The law on disclosure has long been controversial and there is a general consensus that it needs to be clarified. That seems to be the aim of the Law Commissions’ current, and much modified, proposals.

The duty of disclosure

  • In place of the existing obligation to disclose “every material circumstance”, the insured is to make a fair presentation of the risk including unusual or special circumstances which increase the risk, particular concerns about the risk which led to the insurance being placed and the provision of “standard information” for different types of cover.
  • The insurer is to be encouraged to ask questions about the risk by incorporating in statute the principle that an insurer who fails to make further enquiries when prompted to do so waives further disclosure by the insured.
  • The requirement for the insurer to prove that the insurer was induced to write the policy by the non-disclosure or misrepresentation (introduced in Pan Atlantic) is also to be included in statute. 
  • The knowledge attributed to a corporate insured is to be limited to the “directing mind and will” (usually the directors) and those responsible for arranging insurance (ie, the risk or insurance department).
  • In place of the existing obligation not to misrepresent material facts which distinguishes between representations of fact (which must be substantially correct) and representations of expectation and belief (which must be made in good faith), the same knowledge test will apply as above.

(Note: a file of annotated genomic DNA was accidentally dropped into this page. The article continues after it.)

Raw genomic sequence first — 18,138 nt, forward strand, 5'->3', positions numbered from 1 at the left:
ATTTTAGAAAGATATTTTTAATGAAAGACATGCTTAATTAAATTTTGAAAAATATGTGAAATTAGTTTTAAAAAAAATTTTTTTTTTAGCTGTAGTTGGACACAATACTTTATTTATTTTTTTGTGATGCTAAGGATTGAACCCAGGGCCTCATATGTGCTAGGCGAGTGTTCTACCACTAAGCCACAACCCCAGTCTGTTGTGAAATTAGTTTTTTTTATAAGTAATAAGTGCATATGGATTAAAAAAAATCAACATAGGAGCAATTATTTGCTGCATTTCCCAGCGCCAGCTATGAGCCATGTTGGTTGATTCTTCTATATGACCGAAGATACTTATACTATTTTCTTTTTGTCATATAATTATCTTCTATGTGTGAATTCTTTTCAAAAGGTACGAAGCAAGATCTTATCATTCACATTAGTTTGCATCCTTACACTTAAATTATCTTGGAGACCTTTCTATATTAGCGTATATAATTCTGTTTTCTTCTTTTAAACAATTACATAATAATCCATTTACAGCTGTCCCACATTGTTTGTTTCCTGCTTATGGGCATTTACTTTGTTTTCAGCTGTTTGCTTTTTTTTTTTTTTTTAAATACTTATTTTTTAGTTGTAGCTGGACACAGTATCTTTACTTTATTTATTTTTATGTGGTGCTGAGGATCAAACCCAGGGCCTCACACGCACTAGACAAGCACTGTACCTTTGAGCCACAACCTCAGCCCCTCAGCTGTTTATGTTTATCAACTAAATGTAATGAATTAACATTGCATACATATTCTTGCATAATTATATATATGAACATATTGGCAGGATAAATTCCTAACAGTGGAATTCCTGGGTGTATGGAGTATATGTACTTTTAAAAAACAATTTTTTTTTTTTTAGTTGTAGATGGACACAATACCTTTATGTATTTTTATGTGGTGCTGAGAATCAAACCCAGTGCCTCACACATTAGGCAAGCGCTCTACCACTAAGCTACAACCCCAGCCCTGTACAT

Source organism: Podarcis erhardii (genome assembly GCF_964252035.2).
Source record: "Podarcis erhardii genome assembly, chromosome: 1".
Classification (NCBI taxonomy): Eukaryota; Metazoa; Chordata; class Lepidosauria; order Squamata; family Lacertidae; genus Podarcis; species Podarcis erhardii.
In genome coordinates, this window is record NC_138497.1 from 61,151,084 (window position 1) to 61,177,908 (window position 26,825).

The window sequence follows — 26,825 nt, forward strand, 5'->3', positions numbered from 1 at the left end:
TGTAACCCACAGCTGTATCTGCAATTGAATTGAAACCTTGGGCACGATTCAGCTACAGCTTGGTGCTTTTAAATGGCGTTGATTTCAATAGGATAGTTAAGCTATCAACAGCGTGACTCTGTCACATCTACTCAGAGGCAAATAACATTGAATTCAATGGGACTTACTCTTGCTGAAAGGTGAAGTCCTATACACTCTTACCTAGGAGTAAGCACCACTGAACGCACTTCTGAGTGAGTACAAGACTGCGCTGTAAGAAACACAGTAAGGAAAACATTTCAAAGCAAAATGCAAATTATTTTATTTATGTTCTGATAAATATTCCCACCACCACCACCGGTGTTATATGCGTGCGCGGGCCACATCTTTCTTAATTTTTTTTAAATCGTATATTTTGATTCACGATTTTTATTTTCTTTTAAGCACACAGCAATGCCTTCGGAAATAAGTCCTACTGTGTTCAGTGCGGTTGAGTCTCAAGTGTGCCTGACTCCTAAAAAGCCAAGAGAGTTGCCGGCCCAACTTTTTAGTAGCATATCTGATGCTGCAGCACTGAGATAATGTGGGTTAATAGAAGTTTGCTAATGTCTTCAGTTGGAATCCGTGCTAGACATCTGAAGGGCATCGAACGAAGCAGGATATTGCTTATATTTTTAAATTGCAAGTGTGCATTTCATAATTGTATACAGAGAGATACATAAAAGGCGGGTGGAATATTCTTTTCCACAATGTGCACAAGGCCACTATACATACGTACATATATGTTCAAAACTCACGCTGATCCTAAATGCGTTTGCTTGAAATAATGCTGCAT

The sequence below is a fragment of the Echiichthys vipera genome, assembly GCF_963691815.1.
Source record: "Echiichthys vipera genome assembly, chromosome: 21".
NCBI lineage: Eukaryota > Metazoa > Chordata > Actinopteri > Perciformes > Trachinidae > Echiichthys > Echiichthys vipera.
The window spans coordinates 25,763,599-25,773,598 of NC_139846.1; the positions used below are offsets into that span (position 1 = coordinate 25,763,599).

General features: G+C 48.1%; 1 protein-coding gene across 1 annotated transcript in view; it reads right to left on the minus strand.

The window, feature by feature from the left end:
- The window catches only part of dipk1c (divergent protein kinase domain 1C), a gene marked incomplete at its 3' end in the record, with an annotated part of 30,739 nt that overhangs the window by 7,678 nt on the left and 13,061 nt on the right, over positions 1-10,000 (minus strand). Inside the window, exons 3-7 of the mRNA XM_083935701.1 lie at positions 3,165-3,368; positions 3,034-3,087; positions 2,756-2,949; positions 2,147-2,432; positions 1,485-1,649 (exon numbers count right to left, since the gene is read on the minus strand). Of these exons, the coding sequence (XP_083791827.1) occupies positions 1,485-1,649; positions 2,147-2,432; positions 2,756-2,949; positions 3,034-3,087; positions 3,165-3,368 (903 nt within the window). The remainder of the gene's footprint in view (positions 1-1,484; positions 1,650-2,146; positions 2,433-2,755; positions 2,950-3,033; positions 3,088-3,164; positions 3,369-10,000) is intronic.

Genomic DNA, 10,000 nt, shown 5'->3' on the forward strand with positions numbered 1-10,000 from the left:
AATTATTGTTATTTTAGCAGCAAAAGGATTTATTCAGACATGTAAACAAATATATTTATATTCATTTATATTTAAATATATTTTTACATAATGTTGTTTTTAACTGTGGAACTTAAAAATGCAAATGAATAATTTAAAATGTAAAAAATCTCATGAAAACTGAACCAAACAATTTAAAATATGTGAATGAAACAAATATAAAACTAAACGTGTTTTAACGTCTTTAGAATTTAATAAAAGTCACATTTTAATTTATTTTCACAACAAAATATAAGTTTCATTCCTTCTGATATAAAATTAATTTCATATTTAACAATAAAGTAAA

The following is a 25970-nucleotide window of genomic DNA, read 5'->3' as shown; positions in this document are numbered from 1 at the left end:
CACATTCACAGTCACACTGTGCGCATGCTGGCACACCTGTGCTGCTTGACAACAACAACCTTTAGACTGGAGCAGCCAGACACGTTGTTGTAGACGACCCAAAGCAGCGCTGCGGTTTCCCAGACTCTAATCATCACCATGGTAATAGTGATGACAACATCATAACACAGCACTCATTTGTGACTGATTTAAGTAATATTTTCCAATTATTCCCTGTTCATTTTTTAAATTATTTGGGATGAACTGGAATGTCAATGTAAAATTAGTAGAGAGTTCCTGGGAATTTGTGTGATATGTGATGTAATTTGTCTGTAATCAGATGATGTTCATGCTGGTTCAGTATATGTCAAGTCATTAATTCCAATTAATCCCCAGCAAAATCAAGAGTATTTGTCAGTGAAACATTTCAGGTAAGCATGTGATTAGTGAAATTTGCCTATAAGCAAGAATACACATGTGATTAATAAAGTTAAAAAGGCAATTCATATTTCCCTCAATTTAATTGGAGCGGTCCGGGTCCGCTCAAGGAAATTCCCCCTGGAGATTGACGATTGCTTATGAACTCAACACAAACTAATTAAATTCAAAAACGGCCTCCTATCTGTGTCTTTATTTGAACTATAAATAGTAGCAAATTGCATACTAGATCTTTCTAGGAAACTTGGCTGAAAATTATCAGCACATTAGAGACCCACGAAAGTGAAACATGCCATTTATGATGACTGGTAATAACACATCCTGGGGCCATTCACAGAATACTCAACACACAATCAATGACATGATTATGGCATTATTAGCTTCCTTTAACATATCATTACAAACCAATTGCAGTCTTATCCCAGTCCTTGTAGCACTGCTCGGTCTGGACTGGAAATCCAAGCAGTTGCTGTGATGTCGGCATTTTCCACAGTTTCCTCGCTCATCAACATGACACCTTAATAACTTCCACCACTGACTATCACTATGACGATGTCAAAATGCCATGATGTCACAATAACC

• The knowledge to be attributed to the insurer is to be clarified by excluding the proposer’s obligation to disclose matters a well-informed insurer ought to know about.
  • New remedies for breach of these obligations are to be introduced in place of avoidance. Where the insured is dishonest, the insurer may still avoid. But for other conduct, the regime is to be proportionate. Where the insurer would have declined the risk, the policy may still be avoided and the premium returned. Where the insurer would have accepted the risk on different terms, the policy will be treated as including those terms. Where the insurer would have charged a larger premium, any payment will be reduced accordingly.

But freedom of contract and the duty of good faith survive.


  • “Basis” clauses, by which the proposer warrants that the information in the proposal is correct, are to be abolished.
  • A breach of warranty is to be treated as a suspensive condition whereas at present it discharges the insurer’s policy obligation to indemnify.
  • Special rules will be introduced for various types of warranty intended to reduce risk. In particular, an insurer will not be able to rely on breach of a burglar alarm warranty to deny indemnity for a flood loss.

This all seems very sensible. Probably the most significant change is replacing the blunt instrument of avoidance with the proportionate remedy regime. However, these proposals are still at the consultative stage. There are loud voices advocating much more radical change including a “reasonable insured” test of materiality in place of the existing “prudent underwriter” test. The danger of more ambitious reform is that it may leave London a less competitive insurance market.

Insurers and others wishing to make submissions to the Law Commissions have until 25 September 2012 to do so.